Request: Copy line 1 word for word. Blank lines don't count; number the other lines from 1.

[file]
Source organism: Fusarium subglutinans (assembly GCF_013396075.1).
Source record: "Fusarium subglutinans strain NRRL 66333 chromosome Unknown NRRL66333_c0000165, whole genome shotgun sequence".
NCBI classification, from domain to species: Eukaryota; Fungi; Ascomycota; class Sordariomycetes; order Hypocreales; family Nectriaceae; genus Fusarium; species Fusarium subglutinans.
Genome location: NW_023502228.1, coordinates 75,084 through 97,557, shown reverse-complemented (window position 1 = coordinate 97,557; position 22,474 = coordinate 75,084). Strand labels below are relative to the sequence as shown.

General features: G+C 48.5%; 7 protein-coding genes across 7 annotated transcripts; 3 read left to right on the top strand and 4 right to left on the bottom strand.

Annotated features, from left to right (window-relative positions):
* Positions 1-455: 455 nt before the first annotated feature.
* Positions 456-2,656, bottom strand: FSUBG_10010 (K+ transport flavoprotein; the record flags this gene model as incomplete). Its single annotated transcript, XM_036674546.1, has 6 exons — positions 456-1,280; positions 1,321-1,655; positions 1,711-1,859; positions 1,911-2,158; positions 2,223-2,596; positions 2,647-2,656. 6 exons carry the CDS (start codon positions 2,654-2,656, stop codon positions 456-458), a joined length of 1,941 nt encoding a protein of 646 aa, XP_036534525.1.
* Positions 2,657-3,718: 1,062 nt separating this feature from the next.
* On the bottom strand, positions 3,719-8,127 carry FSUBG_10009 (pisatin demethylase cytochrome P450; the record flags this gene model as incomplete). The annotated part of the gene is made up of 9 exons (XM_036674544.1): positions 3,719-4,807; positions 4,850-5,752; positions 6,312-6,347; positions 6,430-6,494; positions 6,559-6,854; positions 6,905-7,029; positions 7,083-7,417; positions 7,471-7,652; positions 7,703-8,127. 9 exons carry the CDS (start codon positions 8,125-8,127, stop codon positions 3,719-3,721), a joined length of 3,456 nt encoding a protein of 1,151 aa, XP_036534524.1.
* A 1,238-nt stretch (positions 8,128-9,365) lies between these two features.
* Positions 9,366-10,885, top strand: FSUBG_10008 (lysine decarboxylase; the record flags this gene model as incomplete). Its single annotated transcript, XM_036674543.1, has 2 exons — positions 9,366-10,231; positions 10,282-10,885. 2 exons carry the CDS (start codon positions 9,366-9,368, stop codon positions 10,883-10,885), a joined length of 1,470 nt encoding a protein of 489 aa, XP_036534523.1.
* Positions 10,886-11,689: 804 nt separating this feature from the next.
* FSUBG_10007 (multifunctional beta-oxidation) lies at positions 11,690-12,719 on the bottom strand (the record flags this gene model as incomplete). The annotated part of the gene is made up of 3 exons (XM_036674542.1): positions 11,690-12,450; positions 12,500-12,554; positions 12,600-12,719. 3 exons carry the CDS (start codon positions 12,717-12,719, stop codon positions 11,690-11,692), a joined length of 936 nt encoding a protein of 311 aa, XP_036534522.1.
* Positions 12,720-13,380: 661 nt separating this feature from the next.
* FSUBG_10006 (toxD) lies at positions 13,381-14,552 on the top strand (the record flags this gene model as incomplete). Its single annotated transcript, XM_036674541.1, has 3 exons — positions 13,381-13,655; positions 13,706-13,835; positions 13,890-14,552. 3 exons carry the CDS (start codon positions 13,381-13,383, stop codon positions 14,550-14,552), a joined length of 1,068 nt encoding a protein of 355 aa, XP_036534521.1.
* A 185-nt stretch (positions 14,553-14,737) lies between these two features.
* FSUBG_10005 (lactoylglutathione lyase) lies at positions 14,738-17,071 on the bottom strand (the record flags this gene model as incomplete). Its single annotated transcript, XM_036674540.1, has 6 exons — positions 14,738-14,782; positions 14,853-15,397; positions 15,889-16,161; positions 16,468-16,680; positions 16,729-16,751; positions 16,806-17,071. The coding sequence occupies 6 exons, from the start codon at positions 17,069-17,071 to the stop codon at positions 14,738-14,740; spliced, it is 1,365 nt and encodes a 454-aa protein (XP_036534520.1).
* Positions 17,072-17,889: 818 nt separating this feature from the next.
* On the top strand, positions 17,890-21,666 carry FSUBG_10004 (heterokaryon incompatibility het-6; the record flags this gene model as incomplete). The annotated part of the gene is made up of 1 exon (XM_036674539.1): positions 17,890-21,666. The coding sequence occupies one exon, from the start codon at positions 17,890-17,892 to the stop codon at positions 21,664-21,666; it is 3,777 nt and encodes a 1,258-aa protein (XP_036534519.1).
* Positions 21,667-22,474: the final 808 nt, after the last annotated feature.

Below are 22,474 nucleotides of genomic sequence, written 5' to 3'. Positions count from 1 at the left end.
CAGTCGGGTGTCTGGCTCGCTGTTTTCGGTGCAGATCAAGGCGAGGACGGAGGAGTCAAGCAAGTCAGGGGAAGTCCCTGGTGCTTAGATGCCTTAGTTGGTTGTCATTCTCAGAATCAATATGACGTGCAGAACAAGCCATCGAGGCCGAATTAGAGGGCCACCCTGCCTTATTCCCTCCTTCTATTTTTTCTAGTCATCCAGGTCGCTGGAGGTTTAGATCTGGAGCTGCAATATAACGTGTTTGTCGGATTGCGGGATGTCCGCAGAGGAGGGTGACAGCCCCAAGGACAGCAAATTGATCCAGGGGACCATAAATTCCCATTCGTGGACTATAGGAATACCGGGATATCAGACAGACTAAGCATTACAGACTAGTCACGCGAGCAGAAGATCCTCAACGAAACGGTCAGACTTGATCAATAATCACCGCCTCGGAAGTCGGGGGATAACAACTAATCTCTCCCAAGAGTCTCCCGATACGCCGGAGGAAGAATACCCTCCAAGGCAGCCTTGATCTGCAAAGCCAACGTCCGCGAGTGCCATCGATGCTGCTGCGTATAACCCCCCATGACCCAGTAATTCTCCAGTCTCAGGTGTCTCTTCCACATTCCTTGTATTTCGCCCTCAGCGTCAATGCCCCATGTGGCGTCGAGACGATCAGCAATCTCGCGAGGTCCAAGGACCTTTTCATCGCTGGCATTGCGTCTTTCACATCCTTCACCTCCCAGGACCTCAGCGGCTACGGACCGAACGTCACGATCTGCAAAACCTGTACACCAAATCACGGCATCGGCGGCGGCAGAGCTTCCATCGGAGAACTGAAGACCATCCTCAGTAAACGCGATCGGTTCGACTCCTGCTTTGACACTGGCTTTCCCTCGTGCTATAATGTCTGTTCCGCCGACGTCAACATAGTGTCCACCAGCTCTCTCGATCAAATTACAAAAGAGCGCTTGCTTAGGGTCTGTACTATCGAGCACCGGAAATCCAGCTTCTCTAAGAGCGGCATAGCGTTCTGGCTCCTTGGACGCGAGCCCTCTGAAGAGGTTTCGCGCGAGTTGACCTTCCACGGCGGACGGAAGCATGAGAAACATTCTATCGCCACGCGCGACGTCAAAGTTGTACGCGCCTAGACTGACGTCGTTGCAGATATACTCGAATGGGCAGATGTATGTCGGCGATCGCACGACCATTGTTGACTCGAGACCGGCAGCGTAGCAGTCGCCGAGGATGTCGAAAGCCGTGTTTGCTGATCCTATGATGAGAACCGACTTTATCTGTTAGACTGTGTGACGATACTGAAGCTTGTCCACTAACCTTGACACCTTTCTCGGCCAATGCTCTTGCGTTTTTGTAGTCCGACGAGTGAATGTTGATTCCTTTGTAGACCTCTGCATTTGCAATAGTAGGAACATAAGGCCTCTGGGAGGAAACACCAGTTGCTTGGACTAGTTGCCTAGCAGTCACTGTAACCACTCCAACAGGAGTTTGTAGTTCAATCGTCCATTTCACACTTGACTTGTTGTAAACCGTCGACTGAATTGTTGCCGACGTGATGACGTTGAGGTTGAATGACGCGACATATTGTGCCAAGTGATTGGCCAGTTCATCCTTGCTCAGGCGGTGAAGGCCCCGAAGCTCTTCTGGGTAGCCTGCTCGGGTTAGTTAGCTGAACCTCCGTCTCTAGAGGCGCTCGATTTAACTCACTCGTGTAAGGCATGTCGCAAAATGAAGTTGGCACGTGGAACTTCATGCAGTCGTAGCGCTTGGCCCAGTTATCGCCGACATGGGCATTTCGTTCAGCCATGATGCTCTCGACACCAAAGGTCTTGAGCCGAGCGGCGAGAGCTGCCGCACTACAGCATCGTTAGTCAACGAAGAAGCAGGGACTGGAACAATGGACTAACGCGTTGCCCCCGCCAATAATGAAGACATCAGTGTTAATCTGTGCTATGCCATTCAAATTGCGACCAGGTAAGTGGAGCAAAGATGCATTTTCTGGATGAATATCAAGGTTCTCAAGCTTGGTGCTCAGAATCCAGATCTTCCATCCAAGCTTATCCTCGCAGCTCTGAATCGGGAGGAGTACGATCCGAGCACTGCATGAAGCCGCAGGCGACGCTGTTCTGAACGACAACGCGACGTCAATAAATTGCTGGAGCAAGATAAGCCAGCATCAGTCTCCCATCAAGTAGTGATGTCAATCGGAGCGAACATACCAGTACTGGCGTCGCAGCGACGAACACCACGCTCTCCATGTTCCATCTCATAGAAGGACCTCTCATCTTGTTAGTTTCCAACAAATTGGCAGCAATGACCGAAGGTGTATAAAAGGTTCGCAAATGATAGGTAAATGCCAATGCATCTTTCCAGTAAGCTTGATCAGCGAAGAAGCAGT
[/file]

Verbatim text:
Source organism: Fusarium subglutinans (assembly GCF_013396075.1).